The New York Times' Gardiner Harris had a story about a controversial Obama administration pick. It seems that Dr. Francis S. Collins, the geneticist who led the effort to sequence the human genome, is facing some opposition on his path to heading the National Institutes of Health. Some are praising the pick, but not everyone:
There are two basic objections to Dr. Collins. The first is his very public embrace of religion. He wrote a book called "The Language of God," and he has given many talks and interviews in which he described his conversion to Christianity as a 27-year-old medical student. Religion and genetic research have long had a fraught relationship, and some in the field complain about what they see as Dr. Collins's evangelism.
The other objection stems from his leadership of the Human Genome Project, which is part of the N.I.H. Although Dr. Collins was widely praised in 2003 when the effort succeeded, the hopes that this discovery would yield an array of promising medical interventions have greatly dimmed, discouraging many.
The article is exceedingly short and the objection to Collins on religious grounds isn't explained beyond what you see above. But what I found particularly interesting about this article was just that it exists.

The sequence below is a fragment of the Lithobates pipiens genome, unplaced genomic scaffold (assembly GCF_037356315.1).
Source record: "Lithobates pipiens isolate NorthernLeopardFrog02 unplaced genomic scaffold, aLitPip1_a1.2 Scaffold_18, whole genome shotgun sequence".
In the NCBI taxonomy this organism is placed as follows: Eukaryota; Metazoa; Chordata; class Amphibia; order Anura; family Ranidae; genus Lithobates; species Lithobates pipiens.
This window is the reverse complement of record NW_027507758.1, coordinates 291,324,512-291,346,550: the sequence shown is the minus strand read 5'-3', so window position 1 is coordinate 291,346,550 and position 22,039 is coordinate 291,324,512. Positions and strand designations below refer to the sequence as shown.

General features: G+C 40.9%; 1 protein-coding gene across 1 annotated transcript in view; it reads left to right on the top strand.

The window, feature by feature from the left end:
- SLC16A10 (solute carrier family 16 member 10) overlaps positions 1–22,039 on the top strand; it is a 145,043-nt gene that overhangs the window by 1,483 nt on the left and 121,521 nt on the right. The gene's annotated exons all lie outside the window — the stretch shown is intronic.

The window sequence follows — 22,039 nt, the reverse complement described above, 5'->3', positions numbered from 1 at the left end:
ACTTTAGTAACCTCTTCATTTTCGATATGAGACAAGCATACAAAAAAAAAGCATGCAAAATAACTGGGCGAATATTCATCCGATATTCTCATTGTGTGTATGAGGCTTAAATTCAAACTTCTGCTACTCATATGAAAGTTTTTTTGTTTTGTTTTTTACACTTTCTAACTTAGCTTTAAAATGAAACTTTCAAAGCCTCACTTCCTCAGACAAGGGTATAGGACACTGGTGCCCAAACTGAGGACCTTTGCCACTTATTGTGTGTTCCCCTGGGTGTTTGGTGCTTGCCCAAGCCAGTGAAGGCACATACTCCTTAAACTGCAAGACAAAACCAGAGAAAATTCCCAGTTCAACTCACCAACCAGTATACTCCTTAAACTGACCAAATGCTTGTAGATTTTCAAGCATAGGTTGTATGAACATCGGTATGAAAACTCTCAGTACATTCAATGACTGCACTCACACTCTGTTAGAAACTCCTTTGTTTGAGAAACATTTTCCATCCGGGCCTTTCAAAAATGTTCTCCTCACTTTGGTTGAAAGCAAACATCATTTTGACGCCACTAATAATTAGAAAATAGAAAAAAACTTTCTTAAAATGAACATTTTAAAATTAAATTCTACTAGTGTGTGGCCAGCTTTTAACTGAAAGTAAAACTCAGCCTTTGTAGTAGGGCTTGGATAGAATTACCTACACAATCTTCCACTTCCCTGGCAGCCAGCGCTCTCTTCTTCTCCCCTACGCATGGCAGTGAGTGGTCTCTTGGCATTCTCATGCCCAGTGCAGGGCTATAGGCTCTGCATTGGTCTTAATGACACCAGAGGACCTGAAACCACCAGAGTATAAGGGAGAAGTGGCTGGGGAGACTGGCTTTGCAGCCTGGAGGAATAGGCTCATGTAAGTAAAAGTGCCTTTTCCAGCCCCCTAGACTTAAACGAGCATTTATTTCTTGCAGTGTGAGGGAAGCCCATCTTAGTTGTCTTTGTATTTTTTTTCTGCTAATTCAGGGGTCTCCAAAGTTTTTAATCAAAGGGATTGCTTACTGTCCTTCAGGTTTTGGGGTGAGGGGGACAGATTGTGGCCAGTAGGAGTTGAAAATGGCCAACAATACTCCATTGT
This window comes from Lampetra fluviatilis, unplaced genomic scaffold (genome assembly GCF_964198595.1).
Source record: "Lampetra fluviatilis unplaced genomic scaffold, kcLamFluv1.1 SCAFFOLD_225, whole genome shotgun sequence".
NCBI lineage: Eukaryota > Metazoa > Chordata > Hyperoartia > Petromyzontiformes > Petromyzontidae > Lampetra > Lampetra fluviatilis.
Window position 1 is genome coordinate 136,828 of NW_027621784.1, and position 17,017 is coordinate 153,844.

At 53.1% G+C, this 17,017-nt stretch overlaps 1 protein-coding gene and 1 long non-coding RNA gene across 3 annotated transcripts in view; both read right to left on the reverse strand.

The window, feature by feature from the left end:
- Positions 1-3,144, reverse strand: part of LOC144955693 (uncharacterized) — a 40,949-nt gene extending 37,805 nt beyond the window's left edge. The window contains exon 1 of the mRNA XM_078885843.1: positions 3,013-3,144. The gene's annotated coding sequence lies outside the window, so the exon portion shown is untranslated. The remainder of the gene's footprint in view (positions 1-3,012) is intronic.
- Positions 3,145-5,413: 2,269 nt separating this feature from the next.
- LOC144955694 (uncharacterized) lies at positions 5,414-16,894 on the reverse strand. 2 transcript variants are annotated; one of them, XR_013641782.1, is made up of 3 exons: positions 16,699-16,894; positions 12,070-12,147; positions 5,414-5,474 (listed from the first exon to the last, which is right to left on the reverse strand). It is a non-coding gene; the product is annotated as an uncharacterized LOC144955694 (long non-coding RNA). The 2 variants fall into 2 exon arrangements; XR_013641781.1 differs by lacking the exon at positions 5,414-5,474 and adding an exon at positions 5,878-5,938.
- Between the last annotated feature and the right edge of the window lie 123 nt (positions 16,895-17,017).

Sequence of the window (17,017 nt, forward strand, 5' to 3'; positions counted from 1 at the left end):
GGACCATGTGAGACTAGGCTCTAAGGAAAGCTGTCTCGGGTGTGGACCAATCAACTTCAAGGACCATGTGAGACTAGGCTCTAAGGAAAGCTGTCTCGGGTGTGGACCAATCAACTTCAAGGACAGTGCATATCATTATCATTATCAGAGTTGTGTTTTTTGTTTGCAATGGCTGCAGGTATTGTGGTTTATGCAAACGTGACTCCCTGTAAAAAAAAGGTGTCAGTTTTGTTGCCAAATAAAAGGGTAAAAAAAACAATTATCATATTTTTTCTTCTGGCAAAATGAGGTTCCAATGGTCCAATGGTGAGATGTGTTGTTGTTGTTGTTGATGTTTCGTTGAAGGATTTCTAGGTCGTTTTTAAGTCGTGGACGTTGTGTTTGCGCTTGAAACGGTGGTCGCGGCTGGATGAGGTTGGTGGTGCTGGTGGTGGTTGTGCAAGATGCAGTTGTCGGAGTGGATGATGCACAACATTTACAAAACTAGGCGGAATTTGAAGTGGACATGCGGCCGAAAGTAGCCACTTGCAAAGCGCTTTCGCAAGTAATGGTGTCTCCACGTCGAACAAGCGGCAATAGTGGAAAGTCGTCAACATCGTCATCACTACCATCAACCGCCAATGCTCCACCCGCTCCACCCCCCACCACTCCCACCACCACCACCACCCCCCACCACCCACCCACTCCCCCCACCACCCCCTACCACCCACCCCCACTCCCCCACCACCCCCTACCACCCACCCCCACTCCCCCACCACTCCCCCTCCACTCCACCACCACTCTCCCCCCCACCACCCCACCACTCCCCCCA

See, there's another controversial Obama administration pick. But you wouldn't know it from reading the New York Times news pages. His name is John Holdren. He is President Obama's science czar -- director of the White House Office of Science and Technology Policy, assistant to the president for Science and Technology, and co-chair of the President's Council of Advisors on Science and Technology. Here are some of the views he's publicly espoused:
-- Women could be forced to abort their pregnancies, whether they wanted to or not; -- The population at large could be sterilized by infertility drugs intentionally put into the nation's drinking water or in food; -- Single mothers and teen mothers should have their babies seized from them against their will and given away to other couples to raise; -- People who "contribute to social deterioration" (i.e. undesirables) "can be required by law to exercise reproductive responsibility" -- in other words, be compelled to have abortions or be sterilized. -- A transnational "Planetary Regime" should assume control of the global economy and also dictate the most intimate details of Americans' lives -- using an armed international police force.
The first several times people sent me this information, I thought it was far too crazy to be true. But if you go to the link above, you can read the quotes as scanned from the pages of Ecoscience, a book Holdren wrote with Paul and Anne Erlich. The link above even provides extensive context if you still think it's impossible that Holdren could have ever espoused such views before winning his coveted administration role. Here's a sample of what he's written:
If some individuals contribute to general social deterioration by overproducing children, and if the need is compelling, they can be required by law to exercise reproductive responsibility--just as they can be required to exercise responsibility in their resource-consumption patterns--providing they are not denied equal protection.